Pustular psoriasis

Pustular psoriasis is one of seven types of psoriasis. In its severe form it is also known as von Zumbusch psoriasis.

What is pustular psoriasis?

A non contagious condition, pustular psoriasis is characterized by pus filled spots called pustules, which develop on the skin.

Unlike the more common plaque psoriasis, pustular psoriasis is a rare form and can bring severe complications. In many cases people with pustular psoriasis develop plaque psoriasis first.

What causes pustular psoriasis?

Pustular psoriasis like other types of psoriasis is caused by immune dysfunction. The immune system sends signals to produce skin cells much more rapidly.

The skin cycle usually takes about 28 days. However, with psoriasis the skin cycle lasts only 3 or 4 days.

Newly created immature skin cells are pushed up to the surface of the skin, and white blood cells called T-cells build up underneath the skin.

The build up of T-cells causes skin inflammation. With pustular psoriasis, the white blood cells can also build up on the surface of skin, forming small spots called pustules.

See triggers of pustular psoriasis.

Types of pustular psoriasis

Generalized pustular psoriasis / von Zumbusch psoriasis

In severe cases, pustules can develop all over the body. During this stage the condition is known as generalized pustular psoriasis or von Zumbusch psoriasis.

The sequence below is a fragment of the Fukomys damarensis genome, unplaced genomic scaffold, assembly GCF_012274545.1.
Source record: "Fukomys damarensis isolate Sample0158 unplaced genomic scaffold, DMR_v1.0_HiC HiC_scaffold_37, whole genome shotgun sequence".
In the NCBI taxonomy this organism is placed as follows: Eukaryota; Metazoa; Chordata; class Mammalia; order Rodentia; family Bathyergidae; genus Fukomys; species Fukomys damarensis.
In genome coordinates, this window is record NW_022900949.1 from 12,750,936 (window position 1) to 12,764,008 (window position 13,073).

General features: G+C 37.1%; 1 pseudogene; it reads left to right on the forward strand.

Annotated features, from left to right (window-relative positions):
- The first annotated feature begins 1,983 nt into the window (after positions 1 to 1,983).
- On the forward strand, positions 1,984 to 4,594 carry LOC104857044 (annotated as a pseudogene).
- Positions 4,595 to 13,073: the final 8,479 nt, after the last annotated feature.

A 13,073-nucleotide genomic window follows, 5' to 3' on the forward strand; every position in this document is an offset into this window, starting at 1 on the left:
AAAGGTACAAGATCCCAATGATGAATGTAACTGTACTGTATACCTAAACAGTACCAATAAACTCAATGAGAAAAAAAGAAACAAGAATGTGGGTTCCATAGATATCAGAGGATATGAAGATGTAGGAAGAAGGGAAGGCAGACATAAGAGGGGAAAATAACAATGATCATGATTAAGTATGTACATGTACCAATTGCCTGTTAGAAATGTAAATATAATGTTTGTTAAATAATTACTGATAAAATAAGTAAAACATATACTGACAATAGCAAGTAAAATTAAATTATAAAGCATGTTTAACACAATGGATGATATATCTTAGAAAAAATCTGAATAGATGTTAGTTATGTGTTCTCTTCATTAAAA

Palmoplantar psoriasis

Pustular psoriasis is classed as palmo-plantar psoriasis when the pustules only affect the soles of the feet and palms of the hands.

Pustular psoriasis symptoms

Generalized pustular psoriasis symptoms

The pustules have a sudden onset and they can spread quickly over the entire body.

Small, white to yellow colored pustules (spots) can develop anywhere on the skin of the body including the tongue making swallowing difficult. Pustules can form under the nails causing the nails to drop off.

Around the pustules the skin is red, inflamed and may feel hot.

Common areas for pustules include the anus, the genital area and places where there are folds of skin including the buttocks and under the arms.

A person with generalized pustular psoriasis may have a fever and feel ill. A chill often marks the onset of pustular psoriasis.

The physical symptoms of pustular psoriasis can be very distressing for the individual concerned.

Palmo-plantar psoriasis symptoms

Yellow to brown colored pustules (spots) develop on the palms of the hands and the soles of the feet. The skin surrounding the pustules can become inflamed, red and sore. The pustules can repeatedly erupt over weeks, months and even years.

Pustular psoriasis triggers

Flare ups of pustular psoriasis can be triggered by:

  • calcipotriol – a derivative of Vitamin D
  • hypocalcemia – a condition in which there is low levels of calcium in the blood
  • infection
  • jaundice
  • phototherapy
  • pregnancy
  • some medicines – including lithium, trazodone antidepressants, penicillin and the anti malarial drug, hydroxychlorquine
  • sudden withdrawal of current steroid treatments
  • sunlight

Additional triggers for palmo-plantar psoriasis include:

  • smoking tobacco
  • stress

These factors can trigger a dysfunctional response by the immune system which speeds up the skin cycle causing pustular psoriasis symptoms of pustules and skin inflammation.

However, in many cases a trigger can not be identified.

Pustular Psoriasis Treatment

Treatments for pustular psoriasis may include:

  • Phototherapy
  • Systemic Agents
  • Topical treatments
    • anthralin
    • coal tar
    • retinoids
    • vitamin D-3 and derivatives